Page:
Christmas and a new year are just around the corner, which means book reviewers everywhere are releasing their literary “best of” lists for 2018. Bas Bleu‘s annual Editors’ Choice list is a little bit different, because Bas Bleu is a little bit different. For starters, we don’t carry books in our catalog unless we think our readers will love them, value them, and enjoy sharing them with others. Plus, many of our books aren’t recently published titles; we love digging up old favorites or spying those literary gems that fly under the radar.
But though we love all of our books, some do resonate more strongly than others with our staff. Today in the Bluestocking Salon, Bas Bleu’s editors (that’s us, above) are sharing a few of our personal favorites from our 2018 catalogs. These aren’t all of our top picks: We limited each other to two books and one non-book item, for the sake of brevity!
Christie Hall (CH)
Shepherdess of Elk River Valley: I’m so thrilled that we were able to bring this book back into print! Margaret Duncan Brown’s memoir is so full of courage and grace that I felt like a stronger, wiser person just for having read it!
Crane Pond: This profoundly affecting and extremely well written historical fiction offered a view of the Salem Witch Trials from the perspective of one of the judges. It’s a fascinating character study and a true page turner!
Collective Noun Coasters: “A prickle of hedgehogs,” “a squabble of seagulls,” “a scurry of squirrels”…these delightfully amusing coasters from Scotland feature two of my favorite things: clever wordplay and adorable animals!
Ann Gregory (AG)
Time Is a Killer: I love the way this modern French noir novel straddled the genres of crime and literary fiction. The characters and setting were so well rendered that I was willing to suspend all disbelief and get lost in the twisty, beguiling mystery that unfolds gradually through this slow-burning novel.
The Art of the Wasted Day: This unusual memoir/travelogue/history about leisure was a breath of fresh air to this busy, smartphone-addicted mother. Sharp and poignant, it’s a compelling invitation to slow down, unplug, and embrace idle thoughtfulness.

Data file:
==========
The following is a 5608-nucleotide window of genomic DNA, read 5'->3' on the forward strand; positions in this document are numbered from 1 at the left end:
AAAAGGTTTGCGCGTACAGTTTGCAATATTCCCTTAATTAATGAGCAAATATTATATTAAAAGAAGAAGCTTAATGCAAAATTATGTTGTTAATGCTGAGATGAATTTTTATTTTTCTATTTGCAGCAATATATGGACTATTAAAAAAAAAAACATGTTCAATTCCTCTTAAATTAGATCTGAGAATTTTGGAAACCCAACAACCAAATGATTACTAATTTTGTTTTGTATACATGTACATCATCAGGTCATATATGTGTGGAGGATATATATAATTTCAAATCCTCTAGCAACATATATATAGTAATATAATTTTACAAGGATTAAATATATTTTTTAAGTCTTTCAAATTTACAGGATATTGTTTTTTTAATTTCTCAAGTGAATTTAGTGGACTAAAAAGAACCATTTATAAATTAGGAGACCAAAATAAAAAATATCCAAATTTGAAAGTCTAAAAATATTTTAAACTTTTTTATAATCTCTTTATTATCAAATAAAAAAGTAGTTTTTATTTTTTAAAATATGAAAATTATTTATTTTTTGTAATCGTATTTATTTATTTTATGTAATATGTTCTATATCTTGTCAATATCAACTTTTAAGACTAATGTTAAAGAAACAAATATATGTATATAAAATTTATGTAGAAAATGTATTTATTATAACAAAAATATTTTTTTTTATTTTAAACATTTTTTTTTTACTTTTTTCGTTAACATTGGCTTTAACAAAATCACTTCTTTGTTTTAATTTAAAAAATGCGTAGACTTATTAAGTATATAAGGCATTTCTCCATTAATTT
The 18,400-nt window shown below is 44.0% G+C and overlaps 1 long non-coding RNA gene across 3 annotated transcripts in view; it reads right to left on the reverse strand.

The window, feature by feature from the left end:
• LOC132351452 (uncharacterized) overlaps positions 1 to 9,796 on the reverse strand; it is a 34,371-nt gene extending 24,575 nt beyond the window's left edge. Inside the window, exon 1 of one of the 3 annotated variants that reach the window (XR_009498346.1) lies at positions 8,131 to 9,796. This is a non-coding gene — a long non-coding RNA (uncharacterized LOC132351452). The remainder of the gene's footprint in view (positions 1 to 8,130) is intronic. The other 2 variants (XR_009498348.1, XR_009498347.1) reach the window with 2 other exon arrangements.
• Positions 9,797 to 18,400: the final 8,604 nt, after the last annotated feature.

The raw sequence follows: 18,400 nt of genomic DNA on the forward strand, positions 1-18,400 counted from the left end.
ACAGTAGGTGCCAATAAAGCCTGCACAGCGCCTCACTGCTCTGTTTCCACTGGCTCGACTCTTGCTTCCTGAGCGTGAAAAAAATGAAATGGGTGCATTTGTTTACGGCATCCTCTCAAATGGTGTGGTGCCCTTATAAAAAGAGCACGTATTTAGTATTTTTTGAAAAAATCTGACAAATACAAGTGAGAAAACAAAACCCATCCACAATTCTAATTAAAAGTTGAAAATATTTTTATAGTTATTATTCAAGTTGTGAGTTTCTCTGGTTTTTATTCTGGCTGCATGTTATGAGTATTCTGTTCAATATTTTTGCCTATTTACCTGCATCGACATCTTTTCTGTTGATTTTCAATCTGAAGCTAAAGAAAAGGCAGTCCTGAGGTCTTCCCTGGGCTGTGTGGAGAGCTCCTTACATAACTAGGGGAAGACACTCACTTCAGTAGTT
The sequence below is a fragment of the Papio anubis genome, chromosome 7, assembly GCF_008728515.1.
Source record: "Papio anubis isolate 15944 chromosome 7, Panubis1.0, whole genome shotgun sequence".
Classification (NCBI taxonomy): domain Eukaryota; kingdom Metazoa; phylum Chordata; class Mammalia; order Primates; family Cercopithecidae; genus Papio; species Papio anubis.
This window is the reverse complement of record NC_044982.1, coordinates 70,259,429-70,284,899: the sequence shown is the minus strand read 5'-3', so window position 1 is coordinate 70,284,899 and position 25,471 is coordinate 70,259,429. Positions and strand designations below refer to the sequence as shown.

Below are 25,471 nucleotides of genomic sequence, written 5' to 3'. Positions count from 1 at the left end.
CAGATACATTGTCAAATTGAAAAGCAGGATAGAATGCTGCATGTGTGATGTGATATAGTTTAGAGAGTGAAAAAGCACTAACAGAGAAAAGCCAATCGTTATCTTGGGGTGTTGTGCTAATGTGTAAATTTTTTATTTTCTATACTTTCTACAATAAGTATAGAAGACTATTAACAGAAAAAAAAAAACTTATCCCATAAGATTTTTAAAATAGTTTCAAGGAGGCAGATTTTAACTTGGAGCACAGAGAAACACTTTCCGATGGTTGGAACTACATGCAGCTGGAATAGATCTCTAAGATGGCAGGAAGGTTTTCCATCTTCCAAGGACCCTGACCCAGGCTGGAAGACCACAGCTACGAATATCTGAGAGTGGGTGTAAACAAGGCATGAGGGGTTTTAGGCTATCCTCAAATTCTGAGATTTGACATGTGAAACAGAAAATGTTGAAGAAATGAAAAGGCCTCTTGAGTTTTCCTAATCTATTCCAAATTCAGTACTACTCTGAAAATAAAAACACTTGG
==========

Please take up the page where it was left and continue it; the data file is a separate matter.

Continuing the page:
Literary Fortune Cookies: These unique little treats steal the show at book clubs and dinner parties! The snippets of bookish wisdom found inside each little cookie actually offer great advice, too.
Katherine Giles (KG)
The Shadow Land: I was impressed by how seamlessly this compelling novel wove together history (I knew nothing about Bulgaria before reading this), drama, character development, and personal reflection…all of which remained perfectly balanced even after the author began dropping foreboding hints about an unseen villain!
The Light of the World: Memoirs about grief aren’t usually considered “must reads,” but this one from poet Elizabeth Alexander bowled me over—in a good way! Yes, the sudden, premature death of her husband was devastating (I cried at least a dozen times). but Alexander’s beautiful writing and depth of feeling resulted in a book that’s an unforgettable celebration of love, family, and a well-lived life.
Empathy Cards: The past few years have been rough ones for several people I love—grief, chronic illness, divorce—so I literally keep stacks of Emily McDowell’s empathy cards on hand, ready to drop in the mail to a friend as a reminder that I care about her and I haven’t forgotten her struggle. These cards manage to say just the right thing when I am at a loss for words.
Sarah Madsen (SM)
The 7½ Deaths of Evelyn Hardcastle: This complex, twisty mystery with a unique supernatural element kept me guessing until the shocking end. Delving into deep questions about the human condition and what it means to forgive, this brilliant novel left me absolutely spellbound.
Impossible Saints: This was a remarkably engaging debut novel about two seemingly disparate people in early nineteenth-century England dealing with the ramifications of the woman’s suffrage movement, and it showed how messy and complicated and wonderful people can be when their beliefs are challenged.
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